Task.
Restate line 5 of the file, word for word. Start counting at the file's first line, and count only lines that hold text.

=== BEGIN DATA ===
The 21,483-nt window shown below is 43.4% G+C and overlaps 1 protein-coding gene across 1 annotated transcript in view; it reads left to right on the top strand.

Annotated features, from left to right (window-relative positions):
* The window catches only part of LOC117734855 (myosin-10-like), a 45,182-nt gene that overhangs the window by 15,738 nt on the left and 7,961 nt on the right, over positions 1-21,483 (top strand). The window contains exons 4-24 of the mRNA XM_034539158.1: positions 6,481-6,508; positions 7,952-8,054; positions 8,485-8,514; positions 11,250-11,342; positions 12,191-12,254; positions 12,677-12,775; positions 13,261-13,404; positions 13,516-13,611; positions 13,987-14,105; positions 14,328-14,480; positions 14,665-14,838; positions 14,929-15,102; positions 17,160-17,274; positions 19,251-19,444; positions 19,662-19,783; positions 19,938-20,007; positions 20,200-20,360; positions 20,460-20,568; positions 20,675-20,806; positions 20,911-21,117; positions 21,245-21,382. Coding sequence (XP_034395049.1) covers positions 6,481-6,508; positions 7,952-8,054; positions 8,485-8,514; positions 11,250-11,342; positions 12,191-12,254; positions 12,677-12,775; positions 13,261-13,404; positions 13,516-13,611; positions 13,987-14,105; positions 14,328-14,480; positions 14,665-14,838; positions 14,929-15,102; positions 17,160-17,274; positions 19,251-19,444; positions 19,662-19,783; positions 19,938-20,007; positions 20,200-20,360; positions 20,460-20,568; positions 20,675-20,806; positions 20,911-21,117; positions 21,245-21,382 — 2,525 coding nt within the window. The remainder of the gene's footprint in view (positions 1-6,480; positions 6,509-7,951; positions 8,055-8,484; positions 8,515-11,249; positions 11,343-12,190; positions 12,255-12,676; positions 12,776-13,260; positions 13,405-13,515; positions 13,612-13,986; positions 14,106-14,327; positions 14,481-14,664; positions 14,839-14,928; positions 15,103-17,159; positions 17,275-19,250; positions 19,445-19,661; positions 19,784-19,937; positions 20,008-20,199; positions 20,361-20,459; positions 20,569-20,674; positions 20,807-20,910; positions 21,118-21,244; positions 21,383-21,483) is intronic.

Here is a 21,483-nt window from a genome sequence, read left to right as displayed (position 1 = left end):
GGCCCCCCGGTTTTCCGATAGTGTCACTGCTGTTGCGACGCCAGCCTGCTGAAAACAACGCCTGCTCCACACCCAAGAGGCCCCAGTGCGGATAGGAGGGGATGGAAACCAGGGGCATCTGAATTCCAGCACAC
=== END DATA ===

GGCCCCCCGGTTTTCCGATAGTGTCACTGCTGTTGCGACGCCAGCCTGCTGAAAACAACGCCTGCTCCACACCCAAGAGGCCCCAGTGCGGATAGGAGGGGATGGAAACCAGGGGCATCTGAATTCCAGCACAC